There has been a trend in Bradenton over the last few years with the development of pitchers. The Pirates have guys focusing heavily on adding a changeup at this level, to the point where they challenge pitchers to throw the offering about 15-20 times per game, just to get used to the pitch.
I first noticed this in 2012, when Jameson Taillon was going through that process in order to force him to use the pitch, and try to get him comfortable with the offering. It happened again in 2013 with Adrian Sampson, and was a big focus last year for Tyler Glasnow.
I covered Glasnow, Chad Kuhl, Jason Creasy, and other current Altoona pitchers while they were in Bradenton last year. That coverage gave me a unique perspective when watching those same pitchers in Altoona earlier this month. The biggest thing I noticed was that the developmental approach changed at the higher level.
Altoona’s pitching coach, Justin Meccage, was the pitching coach in Bradenton last year, moving up with the group. He noted the differences, with a bigger focus on pitching, and less of a focus on individual pitches.
“It was more about the individual, what the guy needed individually,” Meccage said about the focus in Bradenton. “Now it’s starting to game plan a little bit, and execute game plans. That’s something that, as they progress, they’re going to have to do. So we’re getting a bit more in detail, based off the hitter’s strengths and weaknesses, and combine that with our strengths and what we need to get done.”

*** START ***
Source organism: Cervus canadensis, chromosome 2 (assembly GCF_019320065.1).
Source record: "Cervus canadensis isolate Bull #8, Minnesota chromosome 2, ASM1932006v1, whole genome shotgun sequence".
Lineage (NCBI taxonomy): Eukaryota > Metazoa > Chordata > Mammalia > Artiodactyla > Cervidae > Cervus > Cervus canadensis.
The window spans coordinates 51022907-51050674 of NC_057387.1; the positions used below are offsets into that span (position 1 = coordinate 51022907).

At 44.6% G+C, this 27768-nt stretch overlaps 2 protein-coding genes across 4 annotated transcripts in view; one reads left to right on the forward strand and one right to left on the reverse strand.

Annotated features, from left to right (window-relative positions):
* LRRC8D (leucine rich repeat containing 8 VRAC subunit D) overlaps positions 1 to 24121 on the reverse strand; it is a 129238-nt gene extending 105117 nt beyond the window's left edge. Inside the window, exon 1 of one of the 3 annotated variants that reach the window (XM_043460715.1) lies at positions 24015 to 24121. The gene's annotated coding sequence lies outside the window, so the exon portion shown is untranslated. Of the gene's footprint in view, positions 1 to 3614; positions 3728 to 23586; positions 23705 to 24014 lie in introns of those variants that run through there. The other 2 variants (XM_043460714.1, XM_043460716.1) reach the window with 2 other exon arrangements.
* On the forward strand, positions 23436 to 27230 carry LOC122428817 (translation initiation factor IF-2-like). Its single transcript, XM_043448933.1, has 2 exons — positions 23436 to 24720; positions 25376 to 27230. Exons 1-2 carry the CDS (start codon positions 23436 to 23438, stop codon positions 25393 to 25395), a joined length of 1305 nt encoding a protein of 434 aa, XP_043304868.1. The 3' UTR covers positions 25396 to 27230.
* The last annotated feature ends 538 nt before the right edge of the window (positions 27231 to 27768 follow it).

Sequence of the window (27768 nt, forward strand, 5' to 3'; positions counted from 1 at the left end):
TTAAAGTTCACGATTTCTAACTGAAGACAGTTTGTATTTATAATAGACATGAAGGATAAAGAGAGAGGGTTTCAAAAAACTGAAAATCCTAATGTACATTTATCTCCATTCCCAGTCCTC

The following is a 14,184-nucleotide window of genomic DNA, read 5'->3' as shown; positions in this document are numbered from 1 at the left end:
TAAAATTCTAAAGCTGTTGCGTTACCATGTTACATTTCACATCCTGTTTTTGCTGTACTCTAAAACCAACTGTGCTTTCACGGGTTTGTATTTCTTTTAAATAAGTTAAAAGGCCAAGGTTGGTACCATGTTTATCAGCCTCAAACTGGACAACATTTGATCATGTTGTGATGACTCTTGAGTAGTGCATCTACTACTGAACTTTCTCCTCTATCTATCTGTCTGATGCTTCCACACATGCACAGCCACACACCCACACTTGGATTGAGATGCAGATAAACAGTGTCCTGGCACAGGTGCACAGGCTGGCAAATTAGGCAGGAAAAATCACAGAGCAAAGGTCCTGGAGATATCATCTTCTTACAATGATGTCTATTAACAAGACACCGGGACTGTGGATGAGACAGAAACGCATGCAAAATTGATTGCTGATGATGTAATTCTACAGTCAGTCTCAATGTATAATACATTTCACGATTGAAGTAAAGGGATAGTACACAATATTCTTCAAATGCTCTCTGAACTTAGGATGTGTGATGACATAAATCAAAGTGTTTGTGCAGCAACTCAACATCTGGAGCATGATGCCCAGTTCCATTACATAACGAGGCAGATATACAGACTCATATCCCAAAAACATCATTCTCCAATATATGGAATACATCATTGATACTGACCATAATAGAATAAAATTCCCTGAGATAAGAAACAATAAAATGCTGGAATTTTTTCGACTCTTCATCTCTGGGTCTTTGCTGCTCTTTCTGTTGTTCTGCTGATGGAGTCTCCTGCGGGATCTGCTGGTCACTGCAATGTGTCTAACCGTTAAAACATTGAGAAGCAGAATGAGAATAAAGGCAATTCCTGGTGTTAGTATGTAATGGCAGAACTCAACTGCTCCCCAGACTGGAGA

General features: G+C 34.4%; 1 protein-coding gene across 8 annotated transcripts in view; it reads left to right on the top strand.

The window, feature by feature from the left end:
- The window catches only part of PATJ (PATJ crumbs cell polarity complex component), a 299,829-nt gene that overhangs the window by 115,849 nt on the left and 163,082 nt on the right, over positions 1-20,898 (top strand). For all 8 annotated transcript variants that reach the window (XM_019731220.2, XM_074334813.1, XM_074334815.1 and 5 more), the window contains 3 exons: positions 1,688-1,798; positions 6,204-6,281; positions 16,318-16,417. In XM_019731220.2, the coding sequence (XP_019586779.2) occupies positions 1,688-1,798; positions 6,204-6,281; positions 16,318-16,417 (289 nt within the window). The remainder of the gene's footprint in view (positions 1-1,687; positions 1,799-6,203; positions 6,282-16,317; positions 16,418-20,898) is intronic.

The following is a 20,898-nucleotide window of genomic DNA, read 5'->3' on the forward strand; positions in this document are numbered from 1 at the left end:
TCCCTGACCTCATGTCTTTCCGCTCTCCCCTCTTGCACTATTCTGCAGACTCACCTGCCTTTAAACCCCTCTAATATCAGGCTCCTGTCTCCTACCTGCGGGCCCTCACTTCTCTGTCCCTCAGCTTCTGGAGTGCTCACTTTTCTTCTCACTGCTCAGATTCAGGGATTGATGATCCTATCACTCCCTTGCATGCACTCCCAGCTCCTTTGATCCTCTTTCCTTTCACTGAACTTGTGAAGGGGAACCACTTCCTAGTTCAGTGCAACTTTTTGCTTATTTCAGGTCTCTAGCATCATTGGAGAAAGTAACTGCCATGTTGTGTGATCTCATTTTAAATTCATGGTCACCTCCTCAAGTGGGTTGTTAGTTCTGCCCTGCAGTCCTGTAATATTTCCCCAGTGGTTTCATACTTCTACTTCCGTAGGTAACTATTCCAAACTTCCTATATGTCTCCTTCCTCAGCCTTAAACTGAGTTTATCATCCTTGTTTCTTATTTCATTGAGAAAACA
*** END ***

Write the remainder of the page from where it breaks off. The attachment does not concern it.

I saw Altoona take on Akron, a team that would have done well against a changeup. As a result, Altoona didn’t throw many changeups all series, since that would play into the advantage for their opponents. This included Glasnow, who only threw about 6-7 changeups in his outing. That’s a huge difference from last year, when Glasnow would throw three times that amount in a start, regardless of the opponent or how they handled a changeup.
Of course, this approach will lead to guys having to learn different ways to pitch. One key change will be adding the ability to throw their breaking pitches for strikes early in the count, just to get ahead of opposing hitters. That’s a change from the lower levels, when the breaking pitch is either used in strikeout situations, or put on the back burner while the pitcher focuses on his fastball command and changeup.
“That’s something that all of our guys are going to have to do,” Meccage said on throwing early count breaking balls for strikes. “We’ve talked a lot about our starters having that ability. Because that’s something we don’t do a lot of in the lower levels. Having that ability to dump that early count breaking ball over for a strike is important. I think you’ll see some more of that with our guys.”
So far the results have been very strong, and in the case with the guys who just made the jump from Bradenton, the results have been better than what we saw in the lower levels. That’s not a surprise, especially when you think about how those Bradenton pitchers were sometimes playing into the strength of opposing teams, all to focus on developing one pitch. It gives you some perspective on the Bradenton numbers, and gives a little bit more appreciation over how well Altoona has been performing so far this year.
**Below is the podcast from my weekly radio show with David Todd: